MOSES LAKE — Uncertainty over the state of financing for public education has forced the Moses Lake School Board to delay any consideration of its next maintenance and operation (M & O) levy despite a tight deadline next year to enact the measure.
At a regular meeting on Thursday, board members considered the district’s options for the local levy, which will be significantly reduced in 2019 as a result of the state legislature’s recent decision to change how education in Washington is funded.
“You do, at some point, have to decide what the future holds,” Superintendent Josh Meek told school board members.
Currently, the district’s three-year M & O levy — which helps pay for enrichment, music, and athletic programs — is set to expire at the end of 2018. The levy is currently set at $4.54 per $1,000 in assessed value.
Under a new state law designed to increase state funding for public education, the state school levy will rise an average of 81 cents per $1,000 statewide at the beginning of 2018, while local levies are going to be capped at $1.50 per $1,000.
For the Moses Lake School District, that will mean a fall in local funding from around $15 million to $6.2 million. The district’s total budget for the 2017-2018 school year is around $100 million.
Moses Lake voters will see their local property taxes fall significantly, but not until the beginning of 2019, when the new local levy comes into place.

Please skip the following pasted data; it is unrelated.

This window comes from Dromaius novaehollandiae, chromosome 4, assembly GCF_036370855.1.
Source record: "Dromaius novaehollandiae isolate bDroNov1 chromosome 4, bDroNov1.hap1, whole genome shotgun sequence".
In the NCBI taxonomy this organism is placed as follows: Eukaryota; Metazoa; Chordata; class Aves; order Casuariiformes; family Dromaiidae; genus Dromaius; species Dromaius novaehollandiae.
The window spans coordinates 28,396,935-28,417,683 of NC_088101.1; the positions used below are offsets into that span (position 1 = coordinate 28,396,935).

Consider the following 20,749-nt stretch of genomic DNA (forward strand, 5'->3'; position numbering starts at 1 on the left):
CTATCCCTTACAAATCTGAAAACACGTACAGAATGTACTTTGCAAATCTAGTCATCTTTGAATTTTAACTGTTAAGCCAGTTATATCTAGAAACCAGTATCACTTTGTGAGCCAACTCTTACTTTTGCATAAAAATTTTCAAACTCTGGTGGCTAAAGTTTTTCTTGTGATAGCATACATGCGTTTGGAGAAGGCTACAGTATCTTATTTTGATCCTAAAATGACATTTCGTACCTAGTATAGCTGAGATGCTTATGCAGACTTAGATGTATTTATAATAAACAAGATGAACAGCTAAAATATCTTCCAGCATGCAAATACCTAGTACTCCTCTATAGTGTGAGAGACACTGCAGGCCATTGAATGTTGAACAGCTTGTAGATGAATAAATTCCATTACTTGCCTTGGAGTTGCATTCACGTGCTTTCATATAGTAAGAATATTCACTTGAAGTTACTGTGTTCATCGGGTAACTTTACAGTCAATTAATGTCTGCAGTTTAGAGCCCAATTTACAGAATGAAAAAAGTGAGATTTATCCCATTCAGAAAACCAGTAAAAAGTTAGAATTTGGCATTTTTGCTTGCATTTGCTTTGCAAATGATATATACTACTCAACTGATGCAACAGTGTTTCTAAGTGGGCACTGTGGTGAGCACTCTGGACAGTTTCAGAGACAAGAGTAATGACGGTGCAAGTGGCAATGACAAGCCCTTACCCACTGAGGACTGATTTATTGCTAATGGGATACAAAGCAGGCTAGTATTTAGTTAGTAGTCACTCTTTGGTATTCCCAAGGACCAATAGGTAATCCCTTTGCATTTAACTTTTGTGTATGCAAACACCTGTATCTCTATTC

While the next local levy must go to the district’s voters in 2018, board members struggled with which election — February, April, August or November — would work best given the uncertainty.
“If we’re going to have a February levy, then we need a bond resolution at our first December meeting,” said Board President Kevin Donovan.
In order to run a levy in February, the school board would have to approve a bond resolution and get it to the county auditor by Dec. 15.
However, Meek said that if the levy were run in August, it would be too late for the district to qualify for state funds tied to the levy under the new school funding formula.
“The entire state tax package is very complicated,” Meek said. “I don’t advise to try and complicate it with one extra layer.”
Two other events are further complicating the state school funding picture, Meek said. First, the state Supreme Court heard arguments in early November about the state’s new school funding scheme for public education but isn’t expected to rule on the adequacy of the new law until after the first of the year.
The legislature enacted the new funding system earlier this year after the state Supreme Court ruled in 2011, in the McCleary Decision, that the state legislature failed to adequately fund “basic education.”
Second, the outcome of the special election for the senate seat in the 45th District has apparently given Democrats control of the state Senate, and it is widely expected they will revisit the entire school funding issue after the first of the year.
“The 2017 elections have not been certified so this is all speculation,” Meek said.